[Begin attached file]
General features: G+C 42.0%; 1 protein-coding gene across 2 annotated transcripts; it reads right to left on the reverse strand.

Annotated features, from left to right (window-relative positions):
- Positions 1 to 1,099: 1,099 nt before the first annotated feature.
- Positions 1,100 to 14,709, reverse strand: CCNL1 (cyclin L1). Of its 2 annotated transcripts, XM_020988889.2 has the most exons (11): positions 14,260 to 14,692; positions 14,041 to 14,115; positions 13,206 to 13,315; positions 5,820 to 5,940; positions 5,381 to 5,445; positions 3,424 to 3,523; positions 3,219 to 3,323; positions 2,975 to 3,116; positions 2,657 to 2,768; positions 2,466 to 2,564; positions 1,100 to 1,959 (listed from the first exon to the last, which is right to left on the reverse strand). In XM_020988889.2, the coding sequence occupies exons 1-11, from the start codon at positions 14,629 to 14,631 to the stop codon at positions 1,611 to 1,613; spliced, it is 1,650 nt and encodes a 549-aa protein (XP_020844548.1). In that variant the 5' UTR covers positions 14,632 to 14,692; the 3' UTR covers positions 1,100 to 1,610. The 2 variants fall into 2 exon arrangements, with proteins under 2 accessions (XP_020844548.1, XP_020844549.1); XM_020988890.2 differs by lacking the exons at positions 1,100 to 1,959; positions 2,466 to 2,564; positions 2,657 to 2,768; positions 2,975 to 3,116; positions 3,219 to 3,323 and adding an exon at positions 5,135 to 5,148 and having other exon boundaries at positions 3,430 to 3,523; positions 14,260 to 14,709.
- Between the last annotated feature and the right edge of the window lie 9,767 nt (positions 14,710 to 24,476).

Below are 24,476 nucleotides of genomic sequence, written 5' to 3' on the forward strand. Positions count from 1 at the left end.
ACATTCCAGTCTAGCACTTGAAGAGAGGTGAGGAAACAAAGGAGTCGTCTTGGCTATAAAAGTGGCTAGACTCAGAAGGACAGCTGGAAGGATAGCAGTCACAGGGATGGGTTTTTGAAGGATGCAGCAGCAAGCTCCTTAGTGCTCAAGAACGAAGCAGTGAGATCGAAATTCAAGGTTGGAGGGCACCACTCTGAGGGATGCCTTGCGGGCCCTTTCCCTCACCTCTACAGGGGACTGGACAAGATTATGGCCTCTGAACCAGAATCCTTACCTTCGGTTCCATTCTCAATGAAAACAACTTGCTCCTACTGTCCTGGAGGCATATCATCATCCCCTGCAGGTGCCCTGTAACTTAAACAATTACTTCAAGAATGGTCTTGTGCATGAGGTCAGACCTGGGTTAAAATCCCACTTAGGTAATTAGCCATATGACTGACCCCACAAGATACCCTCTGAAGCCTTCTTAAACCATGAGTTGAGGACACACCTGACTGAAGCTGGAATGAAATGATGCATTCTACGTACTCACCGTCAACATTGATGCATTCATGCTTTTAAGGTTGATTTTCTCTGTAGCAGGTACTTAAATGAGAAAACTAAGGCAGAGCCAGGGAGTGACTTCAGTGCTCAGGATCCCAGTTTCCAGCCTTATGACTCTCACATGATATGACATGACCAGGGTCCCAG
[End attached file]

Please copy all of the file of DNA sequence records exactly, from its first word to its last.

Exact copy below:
General features: G+C 42.0%; 1 protein-coding gene across 2 annotated transcripts; it reads right to left on the reverse strand.

Annotated features, from left to right (window-relative positions):
- Positions 1 to 1,099: 1,099 nt before the first annotated feature.
- Positions 1,100 to 14,709, reverse strand: CCNL1 (cyclin L1). Of its 2 annotated transcripts, XM_020988889.2 has the most exons (11): positions 14,260 to 14,692; positions 14,041 to 14,115; positions 13,206 to 13,315; positions 5,820 to 5,940; positions 5,381 to 5,445; positions 3,424 to 3,523; positions 3,219 to 3,323; positions 2,975 to 3,116; positions 2,657 to 2,768; positions 2,466 to 2,564; positions 1,100 to 1,959 (listed from the first exon to the last, which is right to left on the reverse strand). In XM_020988889.2, the coding sequence occupies exons 1-11, from the start codon at positions 14,629 to 14,631 to the stop codon at positions 1,611 to 1,613; spliced, it is 1,650 nt and encodes a 549-aa protein (XP_020844548.1). In that variant the 5' UTR covers positions 14,632 to 14,692; the 3' UTR covers positions 1,100 to 1,610. The 2 variants fall into 2 exon arrangements, with proteins under 2 accessions (XP_020844548.1, XP_020844549.1); XM_020988890.2 differs by lacking the exons at positions 1,100 to 1,959; positions 2,466 to 2,564; positions 2,657 to 2,768; positions 2,975 to 3,116; positions 3,219 to 3,323 and adding an exon at positions 5,135 to 5,148 and having other exon boundaries at positions 3,430 to 3,523; positions 14,260 to 14,709.
- Between the last annotated feature and the right edge of the window lie 9,767 nt (positions 14,710 to 24,476).

Below are 24,476 nucleotides of genomic sequence, written 5' to 3' on the forward strand. Positions count from 1 at the left end.
ACATTCCAGTCTAGCACTTGAAGAGAGGTGAGGAAACAAAGGAGTCGTCTTGGCTATAAAAGTGGCTAGACTCAGAAGGACAGCTGGAAGGATAGCAGTCACAGGGATGGGTTTTTGAAGGATGCAGCAGCAAGCTCCTTAGTGCTCAAGAACGAAGCAGTGAGATCGAAATTCAAGGTTGGAGGGCACCACTCTGAGGGATGCCTTGCGGGCCCTTTCCCTCACCTCTACAGGGGACTGGACAAGATTATGGCCTCTGAACCAGAATCCTTACCTTCGGTTCCATTCTCAATGAAAACAACTTGCTCCTACTGTCCTGGAGGCATATCATCATCCCCTGCAGGTGCCCTGTAACTTAAACAATTACTTCAAGAATGGTCTTGTGCATGAGGTCAGACCTGGGTTAAAATCCCACTTAGGTAATTAGCCATATGACTGACCCCACAAGATACCCTCTGAAGCCTTCTTAAACCATGAGTTGAGGACACACCTGACTGAAGCTGGAATGAAATGATGCATTCTACGTACTCACCGTCAACATTGATGCATTCATGCTTTTAAGGTTGATTTTCTCTGTAGCAGGTACTTAAATGAGAAAACTAAGGCAGAGCCAGGGAGTGACTTCAGTGCTCAGGATCCCAGTTTCCAGCCTTATGACTCTCACATGATATGACATGACCAGGGTCCCAG